I’m so ashamed of my typos that I have to correct myself: “Off topic: My comment is waiting for moderation. I didn’t include any link, so I guess the filter thinks I’m trying to sell life-enhancing chemical compounds here.”

  3. Shravan says:

    It seems one can comment on the paper on the website where the paper appears. Why don’t some of the statisticians weigh in in the comments section?

  4. Jonathan (another one) says:

    Adding potential confounders *always* reduces the point estimate at every anticholinergic consumption level. Whenever I see this, my first thought is: if all the ones you could measure reduce the point estimate, isn’t it likely that the ones you had no data on do as well? That doesn’t mean there’s nothing there, but the best point estimate is almost surely smaller than the “adjusted” point estimate, and the unadjusted one is garbage.

  5. Bill says:

    The Natalie Smith article is older than the JAMA report and critiques a different study.

  6. Paul Alper says:

    The best possible source for determining use of medication is worstpills.org. Its motto seems to be, “never use a medication that is less than 7 years on the market.” Benadryl was invented in the 1940s

    http://archive.boston.com/news/globe/obituaries/articles/2007/09/30/george_rieveschl_invented_benadryl/

    and thus, predates the birth of almost all of the contributors to this blog. Another virtue of its ancient lineage is that any generic variant is extremely inexpensive.

    • The thing about Benadryl is that even if it doesn’t cause senility (and there is an actual mechanistic model for how anticholinergic activity could cause senility). It sure as hell makes you useless. So you can either have allergies and suffer through life, or you can have less allergies but spend all day every day sleeping…..

      No, Fexofenadine is a blockbuster drug for a reason. And, by now, it’s been on the market longer than 7 years, so yay all good.

      of course, if you’re taking the Benadryl *in order to sleep* well… it still does a pretty shitty job there, because in my experience you tend not to wake up feeling rested. I’d be interested to know how individual’s sleep cycles change under benadryl (time series of several days of sleep testing would be needed).

      • Paul Alper says:

        Sample of size one: I use Benadryl very occasionally and for me, it works fine either for allergies or for sleep. However, I am reluctant to extrapolate and now that I am over 80, perhaps I am already senile and don’t know it. By the way, where did I put the bottle?

  7. Chris Auld says:

    Putting aside the many other serious problems with this paper, the authors attempt to control for education—which is strongly associated with the outcomes of interest and many of the covariates—by including “years of education” as a control, and then in parentheses noting, “at least some college vs none.” So the control for education is simply a dummy for at least some college, obliterating all the variation above and below that threshold. Why do medical researchers so commonly do this to their data?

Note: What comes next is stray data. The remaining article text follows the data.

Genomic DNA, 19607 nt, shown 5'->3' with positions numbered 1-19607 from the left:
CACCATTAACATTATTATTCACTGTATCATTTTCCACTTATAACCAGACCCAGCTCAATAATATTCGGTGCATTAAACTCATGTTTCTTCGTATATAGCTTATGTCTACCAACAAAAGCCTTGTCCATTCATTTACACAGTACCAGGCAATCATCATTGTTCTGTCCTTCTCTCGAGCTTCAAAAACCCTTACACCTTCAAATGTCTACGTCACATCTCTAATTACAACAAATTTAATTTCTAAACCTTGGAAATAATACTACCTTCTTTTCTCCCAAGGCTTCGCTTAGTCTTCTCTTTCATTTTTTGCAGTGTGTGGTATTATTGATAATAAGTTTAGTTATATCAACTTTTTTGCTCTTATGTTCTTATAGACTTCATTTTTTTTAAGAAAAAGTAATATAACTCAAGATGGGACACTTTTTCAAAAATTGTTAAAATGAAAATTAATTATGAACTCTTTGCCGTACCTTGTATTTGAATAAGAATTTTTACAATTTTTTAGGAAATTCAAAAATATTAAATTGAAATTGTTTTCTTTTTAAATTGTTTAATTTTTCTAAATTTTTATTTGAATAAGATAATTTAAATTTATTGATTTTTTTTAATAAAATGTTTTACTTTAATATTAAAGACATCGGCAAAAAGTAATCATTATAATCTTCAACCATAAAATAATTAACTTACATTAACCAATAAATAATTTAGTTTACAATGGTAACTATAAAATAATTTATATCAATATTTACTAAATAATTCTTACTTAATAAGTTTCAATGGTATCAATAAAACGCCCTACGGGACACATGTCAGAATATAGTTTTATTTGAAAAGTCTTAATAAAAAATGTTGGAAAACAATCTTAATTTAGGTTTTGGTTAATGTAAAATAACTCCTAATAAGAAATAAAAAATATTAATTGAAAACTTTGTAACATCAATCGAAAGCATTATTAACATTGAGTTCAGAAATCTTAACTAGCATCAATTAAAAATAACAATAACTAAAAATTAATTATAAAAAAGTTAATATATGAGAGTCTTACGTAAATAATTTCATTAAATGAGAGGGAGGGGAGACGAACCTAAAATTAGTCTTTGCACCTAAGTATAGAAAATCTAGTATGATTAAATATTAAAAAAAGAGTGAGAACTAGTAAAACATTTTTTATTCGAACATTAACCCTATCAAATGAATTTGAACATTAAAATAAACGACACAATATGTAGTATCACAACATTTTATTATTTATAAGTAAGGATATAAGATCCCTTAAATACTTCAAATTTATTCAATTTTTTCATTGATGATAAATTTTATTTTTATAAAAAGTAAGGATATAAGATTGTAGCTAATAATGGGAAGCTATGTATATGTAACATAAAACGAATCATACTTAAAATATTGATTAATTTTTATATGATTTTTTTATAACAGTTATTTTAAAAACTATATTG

Going back to at least Cochrane 1968 (http://www.jstor.org/stable/2528036?seq=1#page_scan_tab_contents), it has been known that categorizing a continuous control biases the estimates of the effect of interest. The bias is particularly severe when the continuous variable is dichotomized. Every once in a while someone writes a paper in the medical literature suggesting that maybe people should stop doing this, yet the memo doesn’t seem to be have been received (e.g., Royston et al, “Dichotomizing continuous predictors in multiple regression:
    a bad idea,” Statistics in Medicine 2006).

    I just run a toy simulation in which the DGP has two moderately highly correlated continuous covariates, but one is dichotomized for estimation. The resulting bias in the estimate on the other variable is comparable to effect sizes in the study above. In other words, even if we assume the *only* problem with this study is that they should not have dichotomized years of education, just that easily avoided flaw could have spuriously created the apparent effect.

    • elin says:

      Not disagreeing in principle, but education is a tricky variable especially one you get above grade 10 in the US. You need to decide where to put GED and technical schools, what do about people who take 6 years to graduate from college, and so on.

      • Couldn’t you just use “effective level of education”… ie. if you took 6 years to get out of college, you get credit for 4 years, if you got a GED you’re “like” a 12th grader… it’s imperfect but it’s probably a lot better than dichotomization!

        • Also, even breaking things into say 6 groups would probably be a lot better than dichotomization…

          group 1 = HS Dropout or less
          group 2 = HS Grad no college
          group 3 = HS Grade some college
          group 4 = College grad
          group 5 = some graduate school
          group 6 = Masters or PHD degree

  8. Tom Passin says:

    Controlling for the effects of variables is inherently noisy. Supposing (to make it easier to think about it) that each correction is done separately, each of those adjustments has some noise to it, some confidence range. That noise combines with the noise from other adjustments so as to increase the overall noise of the “adjusted” data. Conceptually this is similar to the difference between two means having a greater variance than either of them individually.

    By the time you have “corrected” for say 15 or 20 variables, how much room is left for seeing an actual effect above the extra noise? At the least, papers should state what this combined uncertainty, caused by the adjustments, is.